The 2019 FEBS Congress Special Issue

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Jul 02, 2019
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The 44th FEBS Congress is taking place this year from July 6-11 in Krakow, Poland. Traditionally, FEBS Congresses are organized by FEBS and local constituent societies with the ambition to promote interdisciplinary and focused exchanges alike. FEBS Letters organizes a yearly Special Issue featuring contributions by FEBS Congress invited speakers to crystallize the broad spectrum of discussions triggered at this paneuropean event among molecular life scientists. In this year’s Special Issue, you may find a variety of freely-available Review articles, focusing on topics as diverse as human evolution, mitochondrial biochemistry, plant biology and translational research.

View The FEBS Congress Special Issue



Editorial

The FEBS Congress is always marked by seemingly opposing flavors. The programme is unusually multidisciplinary, as compared to those of other conferences; yet heated and specialized discussions always arise during the symposia and poster sessions. Moreover, every year, the FEBS Congress achieves just the right balance between an international character and a strong footprint of the local scientific society.

This year’s host city – Krakow – is just as diverse as the concept of the FEBS Congress. It is, thus, with excitement that the FEBS Letters Editorial Team welcomes you to the 2019 FEBS Congress in Krakow, Poland, with this Special Issue. Just as the legend of the Wawel Dragon sparks the imagination of visitors to Krakow, we hope that this Special Issue can inspire insights leading to breakthrough advances in future research.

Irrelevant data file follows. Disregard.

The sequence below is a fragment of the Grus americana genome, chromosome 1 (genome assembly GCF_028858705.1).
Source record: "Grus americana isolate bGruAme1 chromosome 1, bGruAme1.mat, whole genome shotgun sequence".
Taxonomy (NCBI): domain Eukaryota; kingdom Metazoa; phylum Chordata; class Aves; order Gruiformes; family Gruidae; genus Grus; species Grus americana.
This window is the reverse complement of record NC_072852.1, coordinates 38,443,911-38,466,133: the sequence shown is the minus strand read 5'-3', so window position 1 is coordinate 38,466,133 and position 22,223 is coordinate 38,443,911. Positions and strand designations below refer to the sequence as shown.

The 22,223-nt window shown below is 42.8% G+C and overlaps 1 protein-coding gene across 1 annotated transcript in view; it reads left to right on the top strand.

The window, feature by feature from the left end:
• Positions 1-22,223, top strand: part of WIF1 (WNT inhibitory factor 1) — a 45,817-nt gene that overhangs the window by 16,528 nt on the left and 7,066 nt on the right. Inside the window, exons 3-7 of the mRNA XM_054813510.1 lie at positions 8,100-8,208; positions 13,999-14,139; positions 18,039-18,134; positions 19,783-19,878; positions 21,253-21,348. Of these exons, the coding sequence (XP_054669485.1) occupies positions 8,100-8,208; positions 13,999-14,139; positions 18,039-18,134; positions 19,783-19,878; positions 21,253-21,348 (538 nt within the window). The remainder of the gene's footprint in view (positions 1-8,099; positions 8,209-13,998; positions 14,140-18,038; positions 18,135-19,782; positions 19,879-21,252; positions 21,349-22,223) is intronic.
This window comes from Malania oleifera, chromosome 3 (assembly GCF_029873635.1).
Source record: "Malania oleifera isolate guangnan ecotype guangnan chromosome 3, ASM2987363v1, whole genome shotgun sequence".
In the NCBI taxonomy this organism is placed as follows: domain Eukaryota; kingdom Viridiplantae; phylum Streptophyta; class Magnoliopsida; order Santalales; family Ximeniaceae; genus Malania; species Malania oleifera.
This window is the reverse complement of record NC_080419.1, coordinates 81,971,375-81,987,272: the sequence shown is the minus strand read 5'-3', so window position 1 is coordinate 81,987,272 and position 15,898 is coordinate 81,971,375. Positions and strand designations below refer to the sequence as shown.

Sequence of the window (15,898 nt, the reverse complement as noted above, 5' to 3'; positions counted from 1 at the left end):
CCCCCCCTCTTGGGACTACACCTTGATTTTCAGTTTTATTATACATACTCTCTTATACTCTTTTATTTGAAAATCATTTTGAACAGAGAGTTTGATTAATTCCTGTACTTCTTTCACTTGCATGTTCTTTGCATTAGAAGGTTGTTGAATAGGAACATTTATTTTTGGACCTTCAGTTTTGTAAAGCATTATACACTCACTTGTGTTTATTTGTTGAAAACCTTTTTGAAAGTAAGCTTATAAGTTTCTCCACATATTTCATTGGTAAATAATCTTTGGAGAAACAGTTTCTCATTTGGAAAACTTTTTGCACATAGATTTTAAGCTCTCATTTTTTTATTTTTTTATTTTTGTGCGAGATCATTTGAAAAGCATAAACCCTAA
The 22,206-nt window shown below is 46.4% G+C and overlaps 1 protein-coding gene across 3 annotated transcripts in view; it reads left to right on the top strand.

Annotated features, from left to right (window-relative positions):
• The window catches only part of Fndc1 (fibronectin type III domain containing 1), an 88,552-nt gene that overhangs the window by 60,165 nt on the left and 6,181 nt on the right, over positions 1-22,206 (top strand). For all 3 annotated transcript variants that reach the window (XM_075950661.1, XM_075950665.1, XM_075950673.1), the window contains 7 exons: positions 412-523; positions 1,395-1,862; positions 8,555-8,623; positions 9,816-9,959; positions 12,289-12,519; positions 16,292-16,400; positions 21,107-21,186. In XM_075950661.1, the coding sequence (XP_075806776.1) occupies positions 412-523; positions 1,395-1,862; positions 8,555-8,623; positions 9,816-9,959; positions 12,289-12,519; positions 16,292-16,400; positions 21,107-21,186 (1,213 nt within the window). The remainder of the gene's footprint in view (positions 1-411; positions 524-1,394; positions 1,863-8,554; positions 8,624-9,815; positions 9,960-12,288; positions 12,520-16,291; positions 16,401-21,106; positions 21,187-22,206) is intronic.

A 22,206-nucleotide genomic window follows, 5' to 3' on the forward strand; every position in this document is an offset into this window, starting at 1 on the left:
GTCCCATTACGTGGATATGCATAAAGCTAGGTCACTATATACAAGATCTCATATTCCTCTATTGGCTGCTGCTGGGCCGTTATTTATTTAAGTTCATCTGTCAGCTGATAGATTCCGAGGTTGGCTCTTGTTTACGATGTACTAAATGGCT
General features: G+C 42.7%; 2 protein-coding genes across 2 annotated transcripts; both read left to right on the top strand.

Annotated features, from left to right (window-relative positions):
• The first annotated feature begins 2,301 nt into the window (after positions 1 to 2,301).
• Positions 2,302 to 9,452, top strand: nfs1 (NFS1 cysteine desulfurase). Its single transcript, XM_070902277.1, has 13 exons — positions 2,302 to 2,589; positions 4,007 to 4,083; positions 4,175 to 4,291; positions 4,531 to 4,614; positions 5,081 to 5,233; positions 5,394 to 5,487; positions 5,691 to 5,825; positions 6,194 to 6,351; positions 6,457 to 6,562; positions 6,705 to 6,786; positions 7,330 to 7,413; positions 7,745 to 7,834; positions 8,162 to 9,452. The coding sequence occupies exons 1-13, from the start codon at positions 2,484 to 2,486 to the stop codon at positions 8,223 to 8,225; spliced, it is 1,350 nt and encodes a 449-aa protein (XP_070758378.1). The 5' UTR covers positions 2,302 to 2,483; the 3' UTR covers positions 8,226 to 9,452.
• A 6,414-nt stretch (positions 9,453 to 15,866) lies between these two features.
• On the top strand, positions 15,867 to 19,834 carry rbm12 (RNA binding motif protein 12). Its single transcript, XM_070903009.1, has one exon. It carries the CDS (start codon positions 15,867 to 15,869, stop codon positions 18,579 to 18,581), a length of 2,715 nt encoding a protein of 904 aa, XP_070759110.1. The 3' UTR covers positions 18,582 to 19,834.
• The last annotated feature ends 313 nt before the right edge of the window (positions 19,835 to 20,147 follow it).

While looking forward to engaging with FEBS Congress participants in discussions about their work, the future of molecular biosciences and publishing, as well as about the new face of our journal, we have worked hard over the past year to set the scene: we invited FEBS Congress Speakers to disseminate the latest advances in their fields through the publication of a Review article. Again, no constraints here on article topics or length: our criteria were originality and scientific quality.

We are, thus, delighted to present you with the successful outcome: 17 Review articles and 2 Research articles on topics as diverse as plant biology, evolutionary biology, chromatin, translation, the cytoskeleton, mitochondria and translational research.
In detail, Markus Geisler and Martin di Donato (University of Fribourg, Switzerland) provide a new perspective of HSP90 and its co-chaperones, as central players in plant hormone biology . Chris Tyler-Smith (The Welcome Sanger Institute, UK) and colleagues discuss the contribution of genomic analyses to our understanding of classic selective sweeps . Moreover, Hiroyuki Araki (National Institute of Genetics, Japan) and Kohji Hisume review replication fork pausing at chromosomal protein barriers .